When To Stop Looking For the Best Option
There are certain decisions that take as long as it takes to make a decision because you are in a situation where you have limited or no control about the timing and frequency of potential options.
An example of this may the sale or acquisition of a business or the merger with another business.
An example in personal life could be finding a life partner.
In these situations timing is decided by the alignment of a range of factors that are out of your control. You may be able to take steps to influence the situation but you can not control it. It takes as long as it takes to make the best choice.
There are also situations such as renting or leasing an apartment or an office when the opportunities are presented sequentially and a decision has to be made more or less immediately.
What is the optimum cut off point when the possibilities are many?
When you are in a situation - such as recruitment - where the number of possibilities is large there is a cost in taking too much time to make a decision.
According to "Algorithms To Live By" the optimum balance of time spent in searching and selecting a best fit solution is 37%.
This means that you look at 37% of your universe of options and select the next best candidate or option that is better than what you have seen up to that point.
2. Explore vs. Exploit
There is a value in exploring and trying new things and there is value in exploiting familiar things.
The critical factor in determining how much time you spend exploring and how much time you spend exploiting is how long you are going to be in the game.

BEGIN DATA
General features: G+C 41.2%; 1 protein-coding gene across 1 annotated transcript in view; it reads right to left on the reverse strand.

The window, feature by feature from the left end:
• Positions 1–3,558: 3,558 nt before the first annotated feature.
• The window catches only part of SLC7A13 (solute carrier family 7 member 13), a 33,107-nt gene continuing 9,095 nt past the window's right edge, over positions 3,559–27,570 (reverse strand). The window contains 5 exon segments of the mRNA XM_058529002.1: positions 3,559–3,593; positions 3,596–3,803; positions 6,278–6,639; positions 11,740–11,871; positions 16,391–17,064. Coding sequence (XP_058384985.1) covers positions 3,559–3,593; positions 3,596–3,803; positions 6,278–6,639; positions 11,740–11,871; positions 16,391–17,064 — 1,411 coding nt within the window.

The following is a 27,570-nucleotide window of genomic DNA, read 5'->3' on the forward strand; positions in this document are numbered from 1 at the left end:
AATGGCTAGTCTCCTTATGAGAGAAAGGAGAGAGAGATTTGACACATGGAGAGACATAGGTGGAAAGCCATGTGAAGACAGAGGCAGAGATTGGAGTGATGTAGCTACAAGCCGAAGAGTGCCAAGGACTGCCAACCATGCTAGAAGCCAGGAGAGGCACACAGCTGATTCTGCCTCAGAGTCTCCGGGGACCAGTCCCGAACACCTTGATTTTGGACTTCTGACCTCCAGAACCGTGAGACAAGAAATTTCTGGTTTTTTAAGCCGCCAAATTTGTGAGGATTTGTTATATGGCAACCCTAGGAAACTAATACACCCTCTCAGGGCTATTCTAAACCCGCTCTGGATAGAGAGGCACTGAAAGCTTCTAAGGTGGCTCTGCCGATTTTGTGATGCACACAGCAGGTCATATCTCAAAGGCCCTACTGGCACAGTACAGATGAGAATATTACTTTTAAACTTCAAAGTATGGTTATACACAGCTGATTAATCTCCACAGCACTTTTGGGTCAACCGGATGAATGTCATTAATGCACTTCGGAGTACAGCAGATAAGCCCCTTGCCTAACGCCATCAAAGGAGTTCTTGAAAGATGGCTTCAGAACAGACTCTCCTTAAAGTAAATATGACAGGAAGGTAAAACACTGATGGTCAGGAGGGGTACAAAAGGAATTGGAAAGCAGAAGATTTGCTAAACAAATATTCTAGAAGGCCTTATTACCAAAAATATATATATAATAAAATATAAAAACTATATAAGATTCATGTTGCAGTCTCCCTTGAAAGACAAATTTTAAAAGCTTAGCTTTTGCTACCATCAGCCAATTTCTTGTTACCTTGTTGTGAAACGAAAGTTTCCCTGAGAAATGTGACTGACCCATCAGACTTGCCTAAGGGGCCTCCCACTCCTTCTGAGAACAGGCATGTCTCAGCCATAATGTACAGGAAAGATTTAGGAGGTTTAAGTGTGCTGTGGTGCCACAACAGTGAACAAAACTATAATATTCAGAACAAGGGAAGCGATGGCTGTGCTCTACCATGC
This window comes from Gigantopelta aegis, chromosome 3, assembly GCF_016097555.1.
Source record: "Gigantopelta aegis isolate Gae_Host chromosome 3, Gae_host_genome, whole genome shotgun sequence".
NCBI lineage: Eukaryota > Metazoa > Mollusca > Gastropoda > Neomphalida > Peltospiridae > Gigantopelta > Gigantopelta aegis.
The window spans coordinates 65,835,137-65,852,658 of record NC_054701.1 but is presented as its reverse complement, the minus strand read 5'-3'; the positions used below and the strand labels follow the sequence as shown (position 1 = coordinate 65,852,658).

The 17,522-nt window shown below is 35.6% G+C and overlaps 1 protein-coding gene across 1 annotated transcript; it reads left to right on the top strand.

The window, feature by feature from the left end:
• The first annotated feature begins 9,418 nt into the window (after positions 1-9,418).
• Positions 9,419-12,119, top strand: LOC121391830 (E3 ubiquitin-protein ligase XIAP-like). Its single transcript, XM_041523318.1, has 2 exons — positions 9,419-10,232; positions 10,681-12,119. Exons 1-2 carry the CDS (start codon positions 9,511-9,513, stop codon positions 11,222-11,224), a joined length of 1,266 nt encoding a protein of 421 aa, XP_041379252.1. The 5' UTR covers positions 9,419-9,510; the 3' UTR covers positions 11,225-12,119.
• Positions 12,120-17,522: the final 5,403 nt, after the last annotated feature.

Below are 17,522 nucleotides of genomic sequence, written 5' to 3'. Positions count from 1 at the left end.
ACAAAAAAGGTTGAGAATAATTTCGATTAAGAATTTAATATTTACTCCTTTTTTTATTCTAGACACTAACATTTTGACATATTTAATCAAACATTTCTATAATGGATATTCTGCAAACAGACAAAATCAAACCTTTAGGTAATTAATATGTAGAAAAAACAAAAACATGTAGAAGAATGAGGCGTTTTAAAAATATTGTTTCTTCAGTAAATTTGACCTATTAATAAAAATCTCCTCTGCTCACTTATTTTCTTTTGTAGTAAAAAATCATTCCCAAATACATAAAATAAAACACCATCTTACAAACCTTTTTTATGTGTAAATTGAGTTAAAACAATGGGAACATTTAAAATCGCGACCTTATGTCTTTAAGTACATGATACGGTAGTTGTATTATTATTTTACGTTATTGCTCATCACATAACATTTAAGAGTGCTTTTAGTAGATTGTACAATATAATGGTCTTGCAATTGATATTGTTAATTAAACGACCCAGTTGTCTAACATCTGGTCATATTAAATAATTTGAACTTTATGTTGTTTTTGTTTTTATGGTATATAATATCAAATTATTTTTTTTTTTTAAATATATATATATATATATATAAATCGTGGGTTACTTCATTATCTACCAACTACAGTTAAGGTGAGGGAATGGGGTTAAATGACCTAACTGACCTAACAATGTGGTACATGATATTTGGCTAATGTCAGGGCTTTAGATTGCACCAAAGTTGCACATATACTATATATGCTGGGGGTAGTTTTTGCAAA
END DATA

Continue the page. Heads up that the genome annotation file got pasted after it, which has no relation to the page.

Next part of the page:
Exploration has a higher payoff in the early stages of a holiday or a lifetime. But when time is running out - the holiday is coming to an end or you're getting old - the biggest payoff comes from exploiting what you know and are familiar with.
3. Sorting: Making Order
We sort things for 2 reasons:
Avoiding messiness is just a matter of taste and preference, but sorting to facilitate subsequent searching is largely a waste of time.
Effort expended on sorting materials is just a preemptive strike against the effort it will take to search through them later.
['Algorithms To Live By']
The more you have to sort the bigger the waste of time. Scale hurts.
Clearly sorting stuff you will never use is a total waste of time.
The most efficient sorting is achieved by breaking the searchable items down into broad categories such as: holiday stuff, household stuff, old college files, memorabilia and so on, and then leaving it at that.
Benefiting from automation
In reality much of what we want to sort is digital data and given the global search tools available there is little point in wasting large amounts of time on detailed sorting.